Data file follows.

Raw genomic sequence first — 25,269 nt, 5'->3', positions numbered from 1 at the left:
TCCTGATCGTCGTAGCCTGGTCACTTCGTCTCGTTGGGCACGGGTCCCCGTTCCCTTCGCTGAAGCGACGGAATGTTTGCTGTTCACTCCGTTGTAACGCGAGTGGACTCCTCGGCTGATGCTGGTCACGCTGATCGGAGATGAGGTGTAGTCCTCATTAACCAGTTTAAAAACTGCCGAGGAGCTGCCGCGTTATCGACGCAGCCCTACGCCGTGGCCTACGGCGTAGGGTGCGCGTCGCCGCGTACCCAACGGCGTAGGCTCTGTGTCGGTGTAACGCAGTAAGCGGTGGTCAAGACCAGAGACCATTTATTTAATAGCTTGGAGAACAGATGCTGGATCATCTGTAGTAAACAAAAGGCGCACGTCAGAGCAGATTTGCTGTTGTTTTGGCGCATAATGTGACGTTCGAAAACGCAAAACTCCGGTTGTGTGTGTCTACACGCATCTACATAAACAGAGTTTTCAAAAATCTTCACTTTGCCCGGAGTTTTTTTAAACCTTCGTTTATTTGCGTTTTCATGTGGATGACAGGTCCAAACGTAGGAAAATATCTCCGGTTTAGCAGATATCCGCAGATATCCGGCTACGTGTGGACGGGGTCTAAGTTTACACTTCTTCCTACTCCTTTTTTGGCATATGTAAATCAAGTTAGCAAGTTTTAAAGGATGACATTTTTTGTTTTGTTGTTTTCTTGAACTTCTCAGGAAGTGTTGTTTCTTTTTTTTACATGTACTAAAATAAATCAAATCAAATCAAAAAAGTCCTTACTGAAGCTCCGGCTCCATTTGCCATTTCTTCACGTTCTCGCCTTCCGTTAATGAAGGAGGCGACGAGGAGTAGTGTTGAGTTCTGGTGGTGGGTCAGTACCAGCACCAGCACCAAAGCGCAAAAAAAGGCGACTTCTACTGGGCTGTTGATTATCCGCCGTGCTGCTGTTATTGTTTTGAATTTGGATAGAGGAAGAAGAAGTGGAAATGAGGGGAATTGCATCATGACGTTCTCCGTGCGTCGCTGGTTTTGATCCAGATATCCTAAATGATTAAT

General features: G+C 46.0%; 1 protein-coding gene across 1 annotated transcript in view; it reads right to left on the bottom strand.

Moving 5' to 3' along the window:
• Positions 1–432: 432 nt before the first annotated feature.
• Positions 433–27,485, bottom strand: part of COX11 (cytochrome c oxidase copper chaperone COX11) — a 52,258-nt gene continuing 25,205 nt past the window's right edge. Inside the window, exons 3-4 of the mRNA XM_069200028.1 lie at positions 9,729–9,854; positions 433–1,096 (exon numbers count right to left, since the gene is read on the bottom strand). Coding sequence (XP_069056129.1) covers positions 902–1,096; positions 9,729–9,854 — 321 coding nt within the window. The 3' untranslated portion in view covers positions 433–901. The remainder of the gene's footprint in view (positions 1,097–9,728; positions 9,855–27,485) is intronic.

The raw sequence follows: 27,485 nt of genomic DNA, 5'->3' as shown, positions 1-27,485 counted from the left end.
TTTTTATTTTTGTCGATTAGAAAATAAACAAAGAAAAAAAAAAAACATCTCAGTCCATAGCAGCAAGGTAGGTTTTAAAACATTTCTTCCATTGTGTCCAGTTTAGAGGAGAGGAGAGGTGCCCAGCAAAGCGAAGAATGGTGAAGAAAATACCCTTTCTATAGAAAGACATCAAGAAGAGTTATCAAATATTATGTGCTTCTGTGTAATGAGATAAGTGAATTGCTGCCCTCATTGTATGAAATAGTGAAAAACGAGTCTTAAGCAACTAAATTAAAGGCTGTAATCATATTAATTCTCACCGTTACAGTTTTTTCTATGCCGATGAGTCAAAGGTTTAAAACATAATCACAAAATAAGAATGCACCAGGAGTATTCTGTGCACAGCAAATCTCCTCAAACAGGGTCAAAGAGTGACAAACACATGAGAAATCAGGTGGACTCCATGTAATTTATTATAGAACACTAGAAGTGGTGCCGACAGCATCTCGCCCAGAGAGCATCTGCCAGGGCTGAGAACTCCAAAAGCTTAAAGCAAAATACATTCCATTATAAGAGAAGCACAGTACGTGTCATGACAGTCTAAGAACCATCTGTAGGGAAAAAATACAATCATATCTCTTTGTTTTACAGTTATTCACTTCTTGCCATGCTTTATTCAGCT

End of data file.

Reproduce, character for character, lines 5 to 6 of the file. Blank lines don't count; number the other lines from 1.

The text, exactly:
• Positions 1–432: 432 nt before the first annotated feature.
• Positions 433–27,485, bottom strand: part of COX11 (cytochrome c oxidase copper chaperone COX11) — a 52,258-nt gene continuing 25,205 nt past the window's right edge. Inside the window, exons 3-4 of the mRNA XM_069200028.1 lie at positions 9,729–9,854; positions 433–1,096 (exon numbers count right to left, since the gene is read on the bottom strand). Coding sequence (XP_069056129.1) covers positions 902–1,096; positions 9,729–9,854 — 321 coding nt within the window. The 3' untranslated portion in view covers positions 433–901. The remainder of the gene's footprint in view (positions 1,097–9,728; positions 9,855–27,485) is intronic.